Case statements are more general than in Ada.  The when's don't need to
be static.  So you can say something like:

    case True is
        when Foo(...) => ...;
        when Bar(...) => ...;
    end case;

where Foo and/or Bar might return True.  If more than one alternative
matches, then the choice is arbitrary!

Function return of caller-unknown-size values is not allowed in Red.

No named-notation parameters.

User-defined finalization.

User-defined assignment.

Generics: Capsules and subprograms can be generic, but so can types.
Generic instantiation is implicit.  (See recent thread arguing about the
readability of such a feature.  The examples in the Red manual look
pretty readable to me, in this regard.)

Tasking uses lower-level primitives (than Ada).  Eg mailboxes.

Delay-until statement.

User-defined scheduling.

Garbage collection seems to be expected.  Unchecked_Deallocation raises
an exception on error, but this can be suppressed.

Uninitialized variables detected at run time.

One suppresses *exceptions* (not checks).  The predefined exceptions are
at a finer granularity than in Ada (which conflates many things under
Constraint_Error, for example).  Green was like Red in this respect
(i.e. Green had one exception for each "check" defined in 11.7, more or
less).

And lots of other stuff.

It's hard for me to judge Red, since I tend to compare it to Ada as it
is today, rather than Green as it was then, which is rather unfair.

Some of it seems better than Ada, some of it seems worse.  I would
particularly miss named-notation parameters, for example.

- Bob



Tue, 29 Feb 2000 03:00:00 GMT  
 The Red Language



Quote:
>I guess that Robert is correct for the general case of specifying inline
>expansion.  There's one specific case where I believe that the Gnal
>"spec" does indeed reasonbly "mandate" inline expansion (possibly even
>to Robert's satisfaction).

I doubt it.  (That is, I doubt it's to Robert's satisfaction.  It
certainly doesn't satisfy me.)

Quote:
>Routines with nam binding for their formals would seem to "require"
>actual inline expansion.  (You'll recall from earlier in this thread
>that nam binding specifies re-evaluation of the actual object expression
>from the call site at each reference in the body of the routine.)
>Treating this as (fully semantically checked) macro expansion is the
>obvious and straightforward way to achieve this effect.

I assume that "nam" binding is the normal Algol notion of by-name
parameter passing.  I believe that passing thunks (ie function closures)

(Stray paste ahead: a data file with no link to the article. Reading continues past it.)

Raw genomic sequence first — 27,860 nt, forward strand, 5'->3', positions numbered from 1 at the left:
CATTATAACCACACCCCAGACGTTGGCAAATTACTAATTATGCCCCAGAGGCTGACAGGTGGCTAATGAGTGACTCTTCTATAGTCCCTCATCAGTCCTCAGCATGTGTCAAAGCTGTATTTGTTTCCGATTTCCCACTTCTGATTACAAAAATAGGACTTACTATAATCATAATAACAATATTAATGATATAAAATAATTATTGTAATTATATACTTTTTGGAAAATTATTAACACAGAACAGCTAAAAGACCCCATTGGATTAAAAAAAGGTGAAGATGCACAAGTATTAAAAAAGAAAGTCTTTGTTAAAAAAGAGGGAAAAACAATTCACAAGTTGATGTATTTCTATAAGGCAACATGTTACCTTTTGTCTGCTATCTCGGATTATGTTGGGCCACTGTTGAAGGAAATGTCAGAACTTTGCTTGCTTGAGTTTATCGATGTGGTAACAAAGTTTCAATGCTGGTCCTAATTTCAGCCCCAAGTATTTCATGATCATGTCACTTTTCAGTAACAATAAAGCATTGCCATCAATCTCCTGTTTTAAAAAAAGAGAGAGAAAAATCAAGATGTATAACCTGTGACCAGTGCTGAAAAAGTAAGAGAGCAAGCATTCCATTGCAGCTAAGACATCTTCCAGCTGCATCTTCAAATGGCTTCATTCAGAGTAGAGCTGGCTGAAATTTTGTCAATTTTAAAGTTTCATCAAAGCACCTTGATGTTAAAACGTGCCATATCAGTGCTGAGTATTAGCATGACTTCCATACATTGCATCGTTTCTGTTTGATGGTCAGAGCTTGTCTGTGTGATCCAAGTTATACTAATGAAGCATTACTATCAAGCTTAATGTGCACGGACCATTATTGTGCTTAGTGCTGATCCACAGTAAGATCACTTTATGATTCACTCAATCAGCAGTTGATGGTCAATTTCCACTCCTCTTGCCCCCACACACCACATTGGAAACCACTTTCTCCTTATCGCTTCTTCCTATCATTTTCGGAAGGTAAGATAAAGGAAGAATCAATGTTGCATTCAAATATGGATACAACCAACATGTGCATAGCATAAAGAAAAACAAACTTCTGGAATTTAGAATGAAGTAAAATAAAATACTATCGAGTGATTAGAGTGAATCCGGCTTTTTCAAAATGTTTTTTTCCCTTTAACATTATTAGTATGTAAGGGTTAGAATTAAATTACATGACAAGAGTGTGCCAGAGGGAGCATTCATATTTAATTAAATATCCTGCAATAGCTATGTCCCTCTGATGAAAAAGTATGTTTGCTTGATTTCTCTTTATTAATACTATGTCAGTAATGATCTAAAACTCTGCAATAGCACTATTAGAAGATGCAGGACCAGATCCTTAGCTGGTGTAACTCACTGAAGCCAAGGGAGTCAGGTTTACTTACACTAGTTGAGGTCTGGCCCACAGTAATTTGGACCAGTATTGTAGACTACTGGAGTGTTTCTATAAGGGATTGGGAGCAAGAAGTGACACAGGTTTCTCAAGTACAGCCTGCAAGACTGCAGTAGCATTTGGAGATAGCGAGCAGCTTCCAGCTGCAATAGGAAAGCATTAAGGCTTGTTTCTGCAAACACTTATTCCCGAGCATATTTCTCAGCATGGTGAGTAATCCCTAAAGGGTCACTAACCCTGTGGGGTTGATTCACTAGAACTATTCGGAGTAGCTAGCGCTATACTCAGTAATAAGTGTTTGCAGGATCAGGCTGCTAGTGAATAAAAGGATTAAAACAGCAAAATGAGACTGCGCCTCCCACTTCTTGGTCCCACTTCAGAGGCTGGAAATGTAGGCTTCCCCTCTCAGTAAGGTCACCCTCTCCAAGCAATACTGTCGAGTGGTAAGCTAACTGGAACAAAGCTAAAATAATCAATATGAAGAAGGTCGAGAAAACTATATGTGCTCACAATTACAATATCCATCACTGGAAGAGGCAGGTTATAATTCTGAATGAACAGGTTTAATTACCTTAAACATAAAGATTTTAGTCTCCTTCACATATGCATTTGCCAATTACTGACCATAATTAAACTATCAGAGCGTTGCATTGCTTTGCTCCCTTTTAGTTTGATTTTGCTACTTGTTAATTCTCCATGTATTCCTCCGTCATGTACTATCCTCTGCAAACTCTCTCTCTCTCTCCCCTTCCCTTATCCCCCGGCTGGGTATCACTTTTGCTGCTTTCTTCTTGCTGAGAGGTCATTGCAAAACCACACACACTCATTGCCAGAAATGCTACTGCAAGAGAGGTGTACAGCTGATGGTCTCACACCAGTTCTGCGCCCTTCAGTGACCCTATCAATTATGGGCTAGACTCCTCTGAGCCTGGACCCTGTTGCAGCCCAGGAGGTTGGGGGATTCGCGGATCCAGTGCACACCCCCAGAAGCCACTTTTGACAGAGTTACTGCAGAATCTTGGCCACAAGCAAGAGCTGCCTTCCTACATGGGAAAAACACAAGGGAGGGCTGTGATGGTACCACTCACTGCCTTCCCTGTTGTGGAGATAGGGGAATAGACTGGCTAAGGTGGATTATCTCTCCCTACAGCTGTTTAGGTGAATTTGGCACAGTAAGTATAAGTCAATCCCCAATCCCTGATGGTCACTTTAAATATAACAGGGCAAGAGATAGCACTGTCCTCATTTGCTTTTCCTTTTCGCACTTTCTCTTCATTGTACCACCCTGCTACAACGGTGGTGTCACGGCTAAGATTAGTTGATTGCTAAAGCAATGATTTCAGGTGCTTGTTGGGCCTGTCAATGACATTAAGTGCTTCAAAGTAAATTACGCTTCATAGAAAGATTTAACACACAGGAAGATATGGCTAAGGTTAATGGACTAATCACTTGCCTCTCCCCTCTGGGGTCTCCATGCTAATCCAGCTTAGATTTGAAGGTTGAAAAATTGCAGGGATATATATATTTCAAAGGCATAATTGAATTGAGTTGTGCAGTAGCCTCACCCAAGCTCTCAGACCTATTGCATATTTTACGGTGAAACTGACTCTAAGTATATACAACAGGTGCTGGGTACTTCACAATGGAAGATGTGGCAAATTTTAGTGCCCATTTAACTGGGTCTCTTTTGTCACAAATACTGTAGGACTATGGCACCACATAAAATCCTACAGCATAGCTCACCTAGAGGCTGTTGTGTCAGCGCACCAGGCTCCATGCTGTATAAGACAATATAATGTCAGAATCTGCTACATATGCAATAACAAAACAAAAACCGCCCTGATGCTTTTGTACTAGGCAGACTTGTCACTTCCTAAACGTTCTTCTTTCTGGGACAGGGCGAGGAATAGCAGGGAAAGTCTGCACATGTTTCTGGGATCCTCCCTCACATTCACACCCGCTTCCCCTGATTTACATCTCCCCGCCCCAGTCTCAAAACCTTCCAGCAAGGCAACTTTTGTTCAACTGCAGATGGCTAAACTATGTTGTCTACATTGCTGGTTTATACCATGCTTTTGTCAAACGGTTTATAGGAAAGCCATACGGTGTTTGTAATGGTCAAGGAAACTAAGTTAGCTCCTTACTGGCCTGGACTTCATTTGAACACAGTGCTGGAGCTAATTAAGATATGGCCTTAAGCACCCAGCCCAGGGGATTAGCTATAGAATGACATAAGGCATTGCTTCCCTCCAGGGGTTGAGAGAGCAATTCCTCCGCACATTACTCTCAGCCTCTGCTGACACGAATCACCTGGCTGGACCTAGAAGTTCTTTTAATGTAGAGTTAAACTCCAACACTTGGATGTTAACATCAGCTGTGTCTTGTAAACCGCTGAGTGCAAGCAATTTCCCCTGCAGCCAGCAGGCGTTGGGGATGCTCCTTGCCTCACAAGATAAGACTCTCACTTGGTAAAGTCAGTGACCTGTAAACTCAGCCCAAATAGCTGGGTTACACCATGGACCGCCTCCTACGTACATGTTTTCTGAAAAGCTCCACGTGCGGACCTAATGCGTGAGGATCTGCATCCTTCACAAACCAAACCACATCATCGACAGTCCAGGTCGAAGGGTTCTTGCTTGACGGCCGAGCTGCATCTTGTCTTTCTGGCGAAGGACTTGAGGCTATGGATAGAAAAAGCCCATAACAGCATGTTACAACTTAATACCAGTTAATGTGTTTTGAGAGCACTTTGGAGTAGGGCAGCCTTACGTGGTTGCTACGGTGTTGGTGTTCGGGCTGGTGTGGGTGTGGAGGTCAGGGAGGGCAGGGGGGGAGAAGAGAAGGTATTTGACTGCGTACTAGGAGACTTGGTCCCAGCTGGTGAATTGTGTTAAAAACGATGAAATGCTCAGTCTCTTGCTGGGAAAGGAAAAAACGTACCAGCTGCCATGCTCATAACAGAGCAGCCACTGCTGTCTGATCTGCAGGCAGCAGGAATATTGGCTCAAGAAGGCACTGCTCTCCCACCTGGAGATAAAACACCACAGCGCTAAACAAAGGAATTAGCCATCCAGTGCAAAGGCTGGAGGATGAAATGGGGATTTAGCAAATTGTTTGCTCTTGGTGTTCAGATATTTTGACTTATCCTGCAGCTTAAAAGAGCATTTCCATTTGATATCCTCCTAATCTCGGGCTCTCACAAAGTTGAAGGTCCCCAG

was the expected way to implement it in Algol.

Quote:
>On the other hand, I suppose that one _could_ do something with
>carefully produced function closures or some other such hack (I mean
>workaround) -- but I'm hard pressed to see why it would be worth the
>effort.

I'm not convinced it's easier to implement using macro-expansion.  And
thunks might in fact be more efficient in some cases.  Anyway, I'm not
sure why you consider it a hack/workaround, since it was, apparently, a
well-known implementation technique in the 1960's (before I knew what a
computer even was).

Quote:
>A formalist might argue that, given the lack of a formal language
>definition, the inline expansion "mandate" is no more than strongly
>worded implementation advice.

I do so argue.

Quote:
>...Of course, this would also imply that
>many common procurement specifications for compilation systems are also
>no more than strongly worded implementation advice...

Indeed.

- Bob



Tue, 29 Feb 2000 03:00:00 GMT  
 The Red Language

Quote:

>: There was an article "rating" Ada95, C, C++, and Java against Steelman
>: in the latest Ada Letters (XII.4).

>This paper is also available on-line.
>It's called "Ada, C, C++, and Java vs. The Steelman" and it's at:

>  http://www.adahome.com/History/Steelman/steeltab.htm

>This paper gives the exact Steelman text and how well each of these
>languages supports the Steelman requirement (with additional commentary).

The paper overall was good, but I must say I disagreed with some of the
ratings.  That is, I thought there were several cases where the paper
claimed that Ada met a requirement that it does not.  I also think that
some (small number) of the Steelman requirements were foolish, and it
was quite right of Jean Ichbiah to violate them (or, in a few cases,
where he should have been more bold, and violated them where he didn't).

- Bob



Tue, 29 Feb 2000 03:00:00 GMT